How Could Jesus Be God if He Didn’t Know the Time of His Return?

Author Tim Barnett Published on 05/23/2017

I’ve recently written The Ambassador’s Guide to Jehovah’s Witnesses. In part three of the book, I respond to the top seven objections to the deity of Christ. Probably the most common challenge I hear has to with something Jesus said in the Olivet Discourse.

Jehovah’s Witnesses love to cite Mark 13:32 as proof that Jesus cannot be God. Speaking of the Second Coming, Jesus says, “But concerning that day or that hour, no one knows, not even the angels in heaven, nor the Son, but only the Father.” If Jesus is God, then He is omniscient. But this text says the Son is not omniscient. After all, it identifies something the Son doesn’t know. Therefore, Jesus can’t be God.

I think this is a legitimate challenge to our view that requires a thoughtful response. I think this is explained by the incarnation of Jesus. When the Second Person of the Trinity took on human flesh, He also took on certain limitations. This was the only way to fulfill His role as a human being. By limitations, I mean that there was a voluntary restricting—or veiling—of His divine attributes. He did not give up His divine attributes. If He did, then He would cease to be God. Rather, He willingly chose not to use them.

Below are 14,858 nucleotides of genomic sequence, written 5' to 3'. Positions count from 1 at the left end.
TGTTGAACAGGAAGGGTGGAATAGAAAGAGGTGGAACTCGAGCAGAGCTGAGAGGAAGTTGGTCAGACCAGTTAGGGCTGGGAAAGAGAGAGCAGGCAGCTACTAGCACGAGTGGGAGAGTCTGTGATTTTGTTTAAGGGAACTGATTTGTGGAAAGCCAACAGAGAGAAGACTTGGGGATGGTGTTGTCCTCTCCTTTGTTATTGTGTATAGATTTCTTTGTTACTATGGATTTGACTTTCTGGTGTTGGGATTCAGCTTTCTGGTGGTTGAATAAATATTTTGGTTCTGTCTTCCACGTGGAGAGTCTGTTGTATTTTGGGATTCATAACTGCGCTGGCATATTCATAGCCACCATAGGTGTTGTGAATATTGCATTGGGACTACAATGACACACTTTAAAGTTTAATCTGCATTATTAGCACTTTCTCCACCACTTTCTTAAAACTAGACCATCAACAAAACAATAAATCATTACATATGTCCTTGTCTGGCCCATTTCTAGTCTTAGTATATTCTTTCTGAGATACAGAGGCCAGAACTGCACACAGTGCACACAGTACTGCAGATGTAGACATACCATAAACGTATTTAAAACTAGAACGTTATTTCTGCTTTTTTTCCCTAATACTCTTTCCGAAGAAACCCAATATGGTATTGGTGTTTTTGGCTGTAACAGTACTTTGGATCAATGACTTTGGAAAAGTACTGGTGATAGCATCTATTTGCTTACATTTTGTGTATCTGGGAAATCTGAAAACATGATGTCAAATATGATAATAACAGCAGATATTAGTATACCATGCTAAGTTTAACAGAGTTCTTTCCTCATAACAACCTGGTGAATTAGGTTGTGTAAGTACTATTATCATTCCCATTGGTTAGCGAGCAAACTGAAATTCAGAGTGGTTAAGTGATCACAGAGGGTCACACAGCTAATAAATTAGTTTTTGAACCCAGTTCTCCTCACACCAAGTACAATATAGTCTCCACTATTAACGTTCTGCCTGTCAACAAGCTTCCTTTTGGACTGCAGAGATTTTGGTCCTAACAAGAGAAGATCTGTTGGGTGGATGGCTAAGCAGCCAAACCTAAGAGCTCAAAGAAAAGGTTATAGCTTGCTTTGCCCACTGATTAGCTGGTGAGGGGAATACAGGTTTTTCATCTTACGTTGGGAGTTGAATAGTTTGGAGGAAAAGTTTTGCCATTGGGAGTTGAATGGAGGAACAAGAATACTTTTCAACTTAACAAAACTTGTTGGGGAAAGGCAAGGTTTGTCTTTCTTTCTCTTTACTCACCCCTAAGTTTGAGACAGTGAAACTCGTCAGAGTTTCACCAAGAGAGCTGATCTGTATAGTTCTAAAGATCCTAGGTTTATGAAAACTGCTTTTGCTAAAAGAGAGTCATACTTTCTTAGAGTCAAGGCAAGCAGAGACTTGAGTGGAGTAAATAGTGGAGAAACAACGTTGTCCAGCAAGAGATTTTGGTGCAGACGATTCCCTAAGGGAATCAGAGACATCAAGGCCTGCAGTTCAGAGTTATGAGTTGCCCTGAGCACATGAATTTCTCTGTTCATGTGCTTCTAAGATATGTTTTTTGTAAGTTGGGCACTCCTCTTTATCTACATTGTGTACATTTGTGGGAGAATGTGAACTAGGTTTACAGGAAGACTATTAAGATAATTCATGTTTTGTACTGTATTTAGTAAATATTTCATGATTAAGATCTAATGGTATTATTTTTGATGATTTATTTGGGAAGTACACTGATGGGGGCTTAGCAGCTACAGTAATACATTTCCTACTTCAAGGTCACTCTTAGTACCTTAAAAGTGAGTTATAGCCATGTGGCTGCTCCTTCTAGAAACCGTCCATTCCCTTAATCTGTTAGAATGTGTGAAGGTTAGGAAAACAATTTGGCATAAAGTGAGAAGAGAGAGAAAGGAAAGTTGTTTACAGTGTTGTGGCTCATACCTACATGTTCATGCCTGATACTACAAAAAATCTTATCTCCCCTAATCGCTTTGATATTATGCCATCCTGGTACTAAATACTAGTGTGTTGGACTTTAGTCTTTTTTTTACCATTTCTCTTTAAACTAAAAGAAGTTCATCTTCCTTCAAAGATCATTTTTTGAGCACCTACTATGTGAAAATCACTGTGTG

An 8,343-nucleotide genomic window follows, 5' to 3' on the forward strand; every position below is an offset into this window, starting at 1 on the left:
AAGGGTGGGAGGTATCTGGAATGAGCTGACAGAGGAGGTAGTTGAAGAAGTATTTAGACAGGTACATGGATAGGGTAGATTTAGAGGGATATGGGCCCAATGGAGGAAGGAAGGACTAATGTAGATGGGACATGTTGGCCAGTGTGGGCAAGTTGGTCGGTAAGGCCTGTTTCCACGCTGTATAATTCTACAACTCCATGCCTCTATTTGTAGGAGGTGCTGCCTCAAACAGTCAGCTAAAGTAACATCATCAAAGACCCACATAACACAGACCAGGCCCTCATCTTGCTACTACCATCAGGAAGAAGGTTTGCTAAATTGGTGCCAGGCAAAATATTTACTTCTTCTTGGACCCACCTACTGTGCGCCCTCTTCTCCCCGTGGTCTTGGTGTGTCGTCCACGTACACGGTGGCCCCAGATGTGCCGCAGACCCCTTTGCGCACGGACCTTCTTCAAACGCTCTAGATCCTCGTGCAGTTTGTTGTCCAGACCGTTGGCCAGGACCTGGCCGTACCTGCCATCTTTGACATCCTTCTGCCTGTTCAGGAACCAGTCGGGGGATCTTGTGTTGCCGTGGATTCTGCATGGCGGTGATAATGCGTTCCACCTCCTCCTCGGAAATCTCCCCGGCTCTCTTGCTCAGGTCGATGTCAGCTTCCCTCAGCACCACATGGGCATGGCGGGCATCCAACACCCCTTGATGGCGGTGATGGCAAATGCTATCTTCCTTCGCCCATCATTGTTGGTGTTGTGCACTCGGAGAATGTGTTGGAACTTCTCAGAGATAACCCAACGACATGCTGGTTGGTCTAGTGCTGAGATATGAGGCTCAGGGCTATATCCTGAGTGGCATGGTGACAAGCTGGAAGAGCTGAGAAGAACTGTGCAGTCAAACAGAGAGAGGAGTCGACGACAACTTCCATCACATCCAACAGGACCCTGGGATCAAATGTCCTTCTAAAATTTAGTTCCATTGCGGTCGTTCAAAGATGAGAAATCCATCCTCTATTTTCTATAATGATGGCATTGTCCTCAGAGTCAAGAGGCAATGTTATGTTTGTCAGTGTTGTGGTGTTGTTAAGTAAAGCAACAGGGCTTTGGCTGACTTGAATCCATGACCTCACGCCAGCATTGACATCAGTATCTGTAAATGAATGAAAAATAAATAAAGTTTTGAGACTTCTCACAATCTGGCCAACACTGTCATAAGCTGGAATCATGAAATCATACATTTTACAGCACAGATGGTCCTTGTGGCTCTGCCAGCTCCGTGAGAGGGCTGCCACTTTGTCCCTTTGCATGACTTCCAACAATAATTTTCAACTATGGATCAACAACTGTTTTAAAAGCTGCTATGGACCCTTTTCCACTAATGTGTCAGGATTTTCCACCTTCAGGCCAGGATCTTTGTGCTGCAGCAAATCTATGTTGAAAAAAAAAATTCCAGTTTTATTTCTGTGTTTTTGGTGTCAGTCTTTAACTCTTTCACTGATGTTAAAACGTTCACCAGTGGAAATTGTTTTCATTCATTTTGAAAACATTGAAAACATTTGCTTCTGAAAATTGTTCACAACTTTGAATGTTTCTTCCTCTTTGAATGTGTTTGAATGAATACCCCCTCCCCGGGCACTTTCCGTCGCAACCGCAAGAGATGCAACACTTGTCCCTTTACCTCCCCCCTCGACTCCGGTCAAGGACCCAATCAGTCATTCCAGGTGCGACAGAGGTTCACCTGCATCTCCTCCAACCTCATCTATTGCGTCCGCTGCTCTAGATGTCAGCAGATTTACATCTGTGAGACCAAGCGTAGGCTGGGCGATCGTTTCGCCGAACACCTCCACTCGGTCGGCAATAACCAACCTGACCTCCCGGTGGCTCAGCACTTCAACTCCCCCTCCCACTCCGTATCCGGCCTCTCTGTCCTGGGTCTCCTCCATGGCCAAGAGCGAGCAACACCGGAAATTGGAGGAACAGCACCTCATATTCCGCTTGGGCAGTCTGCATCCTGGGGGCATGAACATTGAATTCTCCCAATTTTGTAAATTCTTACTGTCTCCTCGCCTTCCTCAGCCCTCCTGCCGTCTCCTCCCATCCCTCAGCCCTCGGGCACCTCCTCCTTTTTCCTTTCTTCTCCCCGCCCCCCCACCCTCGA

This isn’t mere speculation. Paul describes the mystery of the incarnation in his letter to the Philippians:

[Jesus], though he was in the form of God, did not count equality with God a thing to be grasped, but emptied himself, by taking the form of a servant, being born in the likeness of men. And being found in human form, he humbled himself by becoming obedient to the point of death, even death on a cross. (Phil. 2:6–8)

This emptying is best understood as a voluntary limiting—or veiling—of the divine attributes. The clearest example of this is when Jesus limits His glory. If Jesus is God, shouldn’t He be glowing all the time? But He isn’t. Therefore, He must not be God. Well, not so fast!

When He is transfigured before Peter, James and John, we read that “His face shone like the Sun, and His clothes became white as light” (Matt. 17:1–2). Here we get a tiny glimpse of the same glory Jesus had “before the world existed” (John 17:5). Of course, walking around Jerusalem glowing all the time would have impeded His ministry. So Jesus freely veils His glory.

I think this can be said of His other divine attributes, like omniscience. Of course, we can only go so far in trying to understand the mystery of the incarnation. But I think this response is adequate to meet the challenge.